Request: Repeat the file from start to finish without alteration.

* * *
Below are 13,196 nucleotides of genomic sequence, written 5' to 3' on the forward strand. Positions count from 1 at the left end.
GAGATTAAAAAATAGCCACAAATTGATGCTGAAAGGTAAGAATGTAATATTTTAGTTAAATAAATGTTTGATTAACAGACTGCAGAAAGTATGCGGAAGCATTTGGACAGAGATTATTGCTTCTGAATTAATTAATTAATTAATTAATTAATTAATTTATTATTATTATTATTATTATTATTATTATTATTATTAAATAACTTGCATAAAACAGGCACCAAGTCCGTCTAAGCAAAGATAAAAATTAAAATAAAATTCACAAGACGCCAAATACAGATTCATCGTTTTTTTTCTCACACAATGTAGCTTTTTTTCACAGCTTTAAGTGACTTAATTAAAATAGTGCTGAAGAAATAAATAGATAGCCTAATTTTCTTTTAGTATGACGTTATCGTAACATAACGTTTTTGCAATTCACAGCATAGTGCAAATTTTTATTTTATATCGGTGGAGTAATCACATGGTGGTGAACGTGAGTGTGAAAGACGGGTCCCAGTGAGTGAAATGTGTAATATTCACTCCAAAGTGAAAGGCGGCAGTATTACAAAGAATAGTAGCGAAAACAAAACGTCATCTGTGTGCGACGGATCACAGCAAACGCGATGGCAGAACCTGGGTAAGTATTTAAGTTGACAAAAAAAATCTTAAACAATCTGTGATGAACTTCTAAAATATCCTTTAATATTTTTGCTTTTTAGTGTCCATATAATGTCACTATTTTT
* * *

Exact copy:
Below are 13,196 nucleotides of genomic sequence, written 5' to 3' on the forward strand. Positions count from 1 at the left end.
GAGATTAAAAAATAGCCACAAATTGATGCTGAAAGGTAAGAATGTAATATTTTAGTTAAATAAATGTTTGATTAACAGACTGCAGAAAGTATGCGGAAGCATTTGGACAGAGATTATTGCTTCTGAATTAATTAATTAATTAATTAATTAATTAATTTATTATTATTATTATTATTATTATTATTATTATTATTAAATAACTTGCATAAAACAGGCACCAAGTCCGTCTAAGCAAAGATAAAAATTAAAATAAAATTCACAAGACGCCAAATACAGATTCATCGTTTTTTTTCTCACACAATGTAGCTTTTTTTCACAGCTTTAAGTGACTTAATTAAAATAGTGCTGAAGAAATAAATAGATAGCCTAATTTTCTTTTAGTATGACGTTATCGTAACATAACGTTTTTGCAATTCACAGCATAGTGCAAATTTTTATTTTATATCGGTGGAGTAATCACATGGTGGTGAACGTGAGTGTGAAAGACGGGTCCCAGTGAGTGAAATGTGTAATATTCACTCCAAAGTGAAAGGCGGCAGTATTACAAAGAATAGTAGCGAAAACAAAACGTCATCTGTGTGCGACGGATCACAGCAAACGCGATGGCAGAACCTGGGTAAGTATTTAAGTTGACAAAAAAAATCTTAAACAATCTGTGATGAACTTCTAAAATATCCTTTAATATTTTTGCTTTTTAGTGTCCATATAATGTCACTATTTTT